By John Moore
May 26, 2013
The season finale of the weekly arts TV program “In Focus with Eden Lane” will air at 7 p.m. Friday on Colorado Public Television Channel 12.
In all likelihood, it will be the series finale as well.
Lane has broadcast an original half hour of local arts and culture coverage every week, virtually without interruption, for five years. But her self-produced labor of love, now totaling 156 episodes, has run out of sponsorship — and money.
The show actually ran out of money on April 5. Lane and her husband, cameraman Don Gassaway, have spent about $7,000 of their own money to produce the final seven episodes of Season 5, “just because we didn’t want to it to end that way,” Lane said.
Ironically, episode 156 will focus on funding arts organizations, and the economic impact they have on the communities they serve. Lane will announce the three local winners of 2013 Artplace America grants, totaling $650,000.
One of them is Wonderbound, the new incarnation of Ballet Nouveau Colorado dance company. Its goal is to obliterate boundaries between artistic mediums to uncover new possibilities in artistic expression. Lane visits with co-founders Garrett Ammon and Dawn Fae.
“In Focus with Eden Lane” has introduced viewers to hundreds of local and visiting artists, actors, dancers, writers and artistic leaders. It has always ranked among Channel 12’s highest-rated original programs, but Lane gets no financial support from Colorado Public Television to produce it.
The show’s future was at risk back in September when it lost its only sponsor, a local Go Chevrolet dealership. But Delta Dental Colorado came to the rescue, and viewers helped by kicking in $3,500 through a fundraising website. That allowed Season 5 to happen.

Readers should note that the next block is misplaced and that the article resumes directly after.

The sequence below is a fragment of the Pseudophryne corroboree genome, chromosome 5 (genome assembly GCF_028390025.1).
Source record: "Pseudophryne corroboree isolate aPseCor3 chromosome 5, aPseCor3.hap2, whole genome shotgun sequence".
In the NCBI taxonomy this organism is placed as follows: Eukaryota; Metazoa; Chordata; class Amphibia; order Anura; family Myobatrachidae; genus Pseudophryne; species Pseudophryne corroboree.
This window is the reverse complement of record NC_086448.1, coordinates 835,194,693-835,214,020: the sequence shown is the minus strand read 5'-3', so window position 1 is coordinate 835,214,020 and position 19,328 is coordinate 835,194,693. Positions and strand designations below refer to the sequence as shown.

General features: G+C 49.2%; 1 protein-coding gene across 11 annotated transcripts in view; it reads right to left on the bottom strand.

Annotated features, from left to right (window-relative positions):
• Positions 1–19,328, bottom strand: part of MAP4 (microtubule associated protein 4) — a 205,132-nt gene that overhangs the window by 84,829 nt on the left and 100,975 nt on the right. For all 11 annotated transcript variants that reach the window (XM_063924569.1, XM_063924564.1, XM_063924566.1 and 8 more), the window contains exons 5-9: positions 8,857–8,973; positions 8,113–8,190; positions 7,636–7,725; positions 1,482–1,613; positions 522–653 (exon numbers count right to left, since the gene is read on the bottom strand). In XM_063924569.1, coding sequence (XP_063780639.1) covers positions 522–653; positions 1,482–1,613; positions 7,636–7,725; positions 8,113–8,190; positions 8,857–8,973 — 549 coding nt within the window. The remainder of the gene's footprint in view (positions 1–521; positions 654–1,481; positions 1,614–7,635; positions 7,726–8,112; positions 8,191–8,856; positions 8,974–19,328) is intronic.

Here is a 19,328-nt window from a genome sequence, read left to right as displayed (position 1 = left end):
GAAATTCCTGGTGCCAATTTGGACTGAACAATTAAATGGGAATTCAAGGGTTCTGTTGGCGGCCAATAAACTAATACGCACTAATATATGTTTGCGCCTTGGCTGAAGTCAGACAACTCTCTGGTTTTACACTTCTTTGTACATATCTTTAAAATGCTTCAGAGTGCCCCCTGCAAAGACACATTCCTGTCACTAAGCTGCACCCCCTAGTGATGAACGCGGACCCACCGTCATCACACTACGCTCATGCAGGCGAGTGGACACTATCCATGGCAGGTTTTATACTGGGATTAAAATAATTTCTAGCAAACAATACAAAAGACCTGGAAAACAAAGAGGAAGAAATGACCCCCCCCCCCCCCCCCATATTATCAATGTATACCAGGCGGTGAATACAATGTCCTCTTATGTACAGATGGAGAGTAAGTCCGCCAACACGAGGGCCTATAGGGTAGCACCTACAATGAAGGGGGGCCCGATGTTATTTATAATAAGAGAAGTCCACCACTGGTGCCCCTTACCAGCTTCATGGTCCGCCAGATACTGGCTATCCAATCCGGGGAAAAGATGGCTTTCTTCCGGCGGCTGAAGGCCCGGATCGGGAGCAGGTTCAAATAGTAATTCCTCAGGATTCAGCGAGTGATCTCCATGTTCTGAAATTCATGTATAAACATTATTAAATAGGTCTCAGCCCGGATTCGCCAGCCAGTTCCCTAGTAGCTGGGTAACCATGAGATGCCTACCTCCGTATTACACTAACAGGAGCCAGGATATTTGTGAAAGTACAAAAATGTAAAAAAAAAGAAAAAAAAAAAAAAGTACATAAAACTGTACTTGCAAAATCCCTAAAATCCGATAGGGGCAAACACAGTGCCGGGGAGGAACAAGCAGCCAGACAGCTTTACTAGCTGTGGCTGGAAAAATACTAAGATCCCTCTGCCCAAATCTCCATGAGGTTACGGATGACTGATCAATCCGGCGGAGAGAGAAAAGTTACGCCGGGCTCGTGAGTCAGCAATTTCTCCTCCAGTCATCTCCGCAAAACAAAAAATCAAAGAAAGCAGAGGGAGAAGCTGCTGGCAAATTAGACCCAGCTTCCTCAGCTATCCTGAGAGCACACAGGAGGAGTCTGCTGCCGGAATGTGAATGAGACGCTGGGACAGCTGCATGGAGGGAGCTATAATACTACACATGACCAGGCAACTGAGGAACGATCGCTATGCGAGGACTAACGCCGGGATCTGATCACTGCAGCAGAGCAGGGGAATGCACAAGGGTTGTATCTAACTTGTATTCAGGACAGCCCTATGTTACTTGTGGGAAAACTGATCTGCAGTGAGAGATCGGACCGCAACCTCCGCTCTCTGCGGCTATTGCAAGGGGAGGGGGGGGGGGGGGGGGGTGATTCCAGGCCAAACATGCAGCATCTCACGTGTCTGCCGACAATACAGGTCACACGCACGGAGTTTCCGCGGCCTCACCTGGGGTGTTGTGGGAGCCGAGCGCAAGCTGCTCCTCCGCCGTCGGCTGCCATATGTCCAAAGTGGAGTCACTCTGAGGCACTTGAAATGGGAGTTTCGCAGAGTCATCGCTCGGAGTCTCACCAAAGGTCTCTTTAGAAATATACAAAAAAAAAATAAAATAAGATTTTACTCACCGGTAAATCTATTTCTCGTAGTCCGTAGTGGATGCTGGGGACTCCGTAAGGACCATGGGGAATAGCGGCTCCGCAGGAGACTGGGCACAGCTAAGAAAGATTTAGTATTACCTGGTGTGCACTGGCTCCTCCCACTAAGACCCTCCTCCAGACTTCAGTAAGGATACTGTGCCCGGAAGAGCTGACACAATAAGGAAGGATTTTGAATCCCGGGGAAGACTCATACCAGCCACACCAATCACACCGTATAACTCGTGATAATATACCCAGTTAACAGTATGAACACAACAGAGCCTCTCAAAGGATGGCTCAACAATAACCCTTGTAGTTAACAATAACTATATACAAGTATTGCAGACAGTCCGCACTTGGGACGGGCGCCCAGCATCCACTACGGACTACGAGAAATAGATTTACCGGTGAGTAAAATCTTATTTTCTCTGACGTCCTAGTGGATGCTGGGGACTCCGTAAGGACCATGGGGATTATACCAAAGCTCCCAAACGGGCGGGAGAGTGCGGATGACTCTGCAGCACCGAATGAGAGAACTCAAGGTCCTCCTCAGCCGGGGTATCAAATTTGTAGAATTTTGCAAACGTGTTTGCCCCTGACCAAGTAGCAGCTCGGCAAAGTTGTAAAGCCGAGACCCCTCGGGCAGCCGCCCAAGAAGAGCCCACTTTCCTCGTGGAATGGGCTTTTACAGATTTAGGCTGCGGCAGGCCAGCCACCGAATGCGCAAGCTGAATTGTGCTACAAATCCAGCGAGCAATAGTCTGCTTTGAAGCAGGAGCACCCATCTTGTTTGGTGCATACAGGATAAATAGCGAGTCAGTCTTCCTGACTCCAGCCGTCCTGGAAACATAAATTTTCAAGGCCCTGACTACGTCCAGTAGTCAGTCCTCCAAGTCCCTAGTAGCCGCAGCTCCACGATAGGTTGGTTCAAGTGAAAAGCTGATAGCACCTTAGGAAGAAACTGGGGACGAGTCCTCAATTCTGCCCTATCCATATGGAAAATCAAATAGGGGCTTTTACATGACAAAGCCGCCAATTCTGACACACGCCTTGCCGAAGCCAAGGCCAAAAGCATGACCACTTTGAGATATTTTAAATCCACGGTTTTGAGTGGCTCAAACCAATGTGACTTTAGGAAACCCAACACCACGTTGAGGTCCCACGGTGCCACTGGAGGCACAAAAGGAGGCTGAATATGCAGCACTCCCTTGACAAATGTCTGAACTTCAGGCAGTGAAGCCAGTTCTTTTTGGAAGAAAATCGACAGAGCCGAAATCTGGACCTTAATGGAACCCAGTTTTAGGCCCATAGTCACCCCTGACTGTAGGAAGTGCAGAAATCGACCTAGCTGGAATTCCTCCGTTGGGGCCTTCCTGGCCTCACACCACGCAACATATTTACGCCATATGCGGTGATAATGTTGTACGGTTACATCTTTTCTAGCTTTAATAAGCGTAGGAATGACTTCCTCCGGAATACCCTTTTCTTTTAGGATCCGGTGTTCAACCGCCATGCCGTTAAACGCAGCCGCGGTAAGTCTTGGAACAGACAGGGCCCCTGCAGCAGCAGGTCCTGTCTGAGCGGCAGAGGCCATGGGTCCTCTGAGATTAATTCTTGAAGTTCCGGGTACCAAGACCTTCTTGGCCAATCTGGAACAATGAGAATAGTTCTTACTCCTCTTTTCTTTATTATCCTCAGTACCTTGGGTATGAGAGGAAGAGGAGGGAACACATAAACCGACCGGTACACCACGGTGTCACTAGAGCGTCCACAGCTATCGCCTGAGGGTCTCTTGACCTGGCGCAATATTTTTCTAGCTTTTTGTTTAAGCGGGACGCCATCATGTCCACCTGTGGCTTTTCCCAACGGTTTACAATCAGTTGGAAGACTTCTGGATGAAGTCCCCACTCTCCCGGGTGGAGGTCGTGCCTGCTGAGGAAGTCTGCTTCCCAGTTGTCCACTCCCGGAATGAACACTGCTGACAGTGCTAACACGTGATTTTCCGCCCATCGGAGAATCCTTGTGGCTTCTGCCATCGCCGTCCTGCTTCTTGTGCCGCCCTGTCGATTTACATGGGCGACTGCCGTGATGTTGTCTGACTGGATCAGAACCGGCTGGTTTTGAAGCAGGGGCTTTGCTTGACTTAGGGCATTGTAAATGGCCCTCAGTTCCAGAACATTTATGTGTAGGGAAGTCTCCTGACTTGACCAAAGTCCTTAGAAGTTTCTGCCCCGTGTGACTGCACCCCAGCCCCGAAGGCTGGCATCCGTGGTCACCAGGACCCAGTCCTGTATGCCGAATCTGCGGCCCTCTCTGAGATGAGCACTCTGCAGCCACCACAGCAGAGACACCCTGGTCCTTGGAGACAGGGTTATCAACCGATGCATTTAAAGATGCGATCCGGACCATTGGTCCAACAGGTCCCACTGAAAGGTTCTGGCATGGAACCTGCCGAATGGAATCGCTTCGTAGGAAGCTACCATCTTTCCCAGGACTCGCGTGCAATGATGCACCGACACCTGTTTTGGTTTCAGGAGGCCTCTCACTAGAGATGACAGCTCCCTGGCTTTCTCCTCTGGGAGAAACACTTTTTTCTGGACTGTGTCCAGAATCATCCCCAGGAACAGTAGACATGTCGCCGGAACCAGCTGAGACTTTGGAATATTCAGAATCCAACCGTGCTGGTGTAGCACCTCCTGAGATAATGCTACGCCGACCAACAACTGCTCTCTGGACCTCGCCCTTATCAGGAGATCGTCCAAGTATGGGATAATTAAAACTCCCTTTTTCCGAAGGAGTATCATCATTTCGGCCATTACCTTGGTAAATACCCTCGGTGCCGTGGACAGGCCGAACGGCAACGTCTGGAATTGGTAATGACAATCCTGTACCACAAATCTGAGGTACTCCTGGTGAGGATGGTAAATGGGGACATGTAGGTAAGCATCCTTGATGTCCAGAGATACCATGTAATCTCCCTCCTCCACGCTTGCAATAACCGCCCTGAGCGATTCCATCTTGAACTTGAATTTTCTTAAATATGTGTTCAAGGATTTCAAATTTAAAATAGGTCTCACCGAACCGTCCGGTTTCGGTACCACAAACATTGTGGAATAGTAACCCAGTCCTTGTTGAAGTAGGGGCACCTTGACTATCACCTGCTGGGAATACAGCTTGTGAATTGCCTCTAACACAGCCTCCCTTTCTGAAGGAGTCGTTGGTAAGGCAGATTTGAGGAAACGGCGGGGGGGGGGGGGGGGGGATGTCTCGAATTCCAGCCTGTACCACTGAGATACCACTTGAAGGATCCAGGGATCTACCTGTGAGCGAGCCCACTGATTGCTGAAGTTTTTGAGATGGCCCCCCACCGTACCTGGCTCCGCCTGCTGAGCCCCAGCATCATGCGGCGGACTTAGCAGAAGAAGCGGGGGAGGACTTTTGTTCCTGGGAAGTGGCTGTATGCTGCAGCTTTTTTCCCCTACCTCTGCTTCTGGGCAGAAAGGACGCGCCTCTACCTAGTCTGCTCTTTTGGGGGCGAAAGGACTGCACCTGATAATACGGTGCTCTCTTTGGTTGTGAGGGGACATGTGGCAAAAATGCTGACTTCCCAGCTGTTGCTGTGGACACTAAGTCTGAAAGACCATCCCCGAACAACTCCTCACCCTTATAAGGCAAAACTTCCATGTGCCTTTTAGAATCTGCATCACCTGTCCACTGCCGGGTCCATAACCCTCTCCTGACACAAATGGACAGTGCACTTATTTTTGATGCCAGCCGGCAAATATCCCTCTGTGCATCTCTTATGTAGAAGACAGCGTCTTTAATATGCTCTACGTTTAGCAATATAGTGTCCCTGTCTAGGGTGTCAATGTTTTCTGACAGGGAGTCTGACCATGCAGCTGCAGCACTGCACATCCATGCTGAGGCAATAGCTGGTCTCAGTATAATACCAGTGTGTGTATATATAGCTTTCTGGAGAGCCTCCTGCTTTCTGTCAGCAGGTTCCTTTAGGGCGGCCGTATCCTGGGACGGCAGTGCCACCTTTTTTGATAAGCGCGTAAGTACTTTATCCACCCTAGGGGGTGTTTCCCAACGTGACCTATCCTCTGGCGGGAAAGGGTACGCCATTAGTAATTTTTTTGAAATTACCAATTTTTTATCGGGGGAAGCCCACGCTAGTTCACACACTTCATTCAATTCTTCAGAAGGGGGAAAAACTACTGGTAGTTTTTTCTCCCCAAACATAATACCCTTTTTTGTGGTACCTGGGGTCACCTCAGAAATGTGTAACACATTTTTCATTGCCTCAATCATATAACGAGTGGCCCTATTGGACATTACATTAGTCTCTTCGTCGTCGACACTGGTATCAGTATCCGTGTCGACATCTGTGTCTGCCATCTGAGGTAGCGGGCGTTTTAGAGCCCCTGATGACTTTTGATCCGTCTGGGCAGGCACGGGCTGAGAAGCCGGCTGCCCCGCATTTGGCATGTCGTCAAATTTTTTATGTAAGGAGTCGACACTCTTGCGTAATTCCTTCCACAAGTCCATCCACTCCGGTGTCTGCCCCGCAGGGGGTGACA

The upcoming break is officially being called “a hiatus” — the first in the show’s history, dating to 2009. “But the show is severely at risk,” Lane said, especially after efforts this week to establish a direct fiscal relationship between the show and the station failed to be realized.
Lane is encouraging viewers to express their support for the show by contacting the station directly at (303) 296-1212, or by writing:
Colorado Public Television
2900 Welton St., 1st Floor
Denver, CO 80205
Anyone wishing to make a direct, tax-deductible donation is encouraged to do so by clicking here.
If the show does not return to Channel 12, Lane says it could possibly come back as a leaner, web-based program, depending on levels of public interest and support.
“In five years, we have been able to shine a light on artists who are celebrities, and many artists who are not yet as celebrated, but should be,” Lane said. “We’ve introduced Coloradans to the amazing, diverse, vibrant work that is being done here in Colorado, and even broadcast it across the nation and to other countries through our web site.
“I’m grateful that Colorado Public Television and director of programming Brad Haug took a chance on us, and elevated our work to a prime-time weekly broadcast long before other big-budget programs with higher production values have started to do so as well.”
Lane has received much national media attention in the past year, all stemming from an interview she did with me for The Denver Post in September discussing her status as the first transgender journalist on mainstream TV in America. But the reason local arts aficionados have so warmly embraced Lane over the past five years has had nothing to do with her gender identity. Rather, her dogged, consistent commitment to her coverage, and for the personal and knowledgeable approach she takes to her profiles. That has been informed by her own theater and dance achievements, including appearances in several Broadway shows.
Support Eden Lane
You can make a direct, tax-deductible donation to support future episodes of “In Focus With Eden Lane” by clicking here.
Watch “In Focus With Eden Lane”
Watch the video of my most recent interview with Eden Lane, which aired on her program May 13: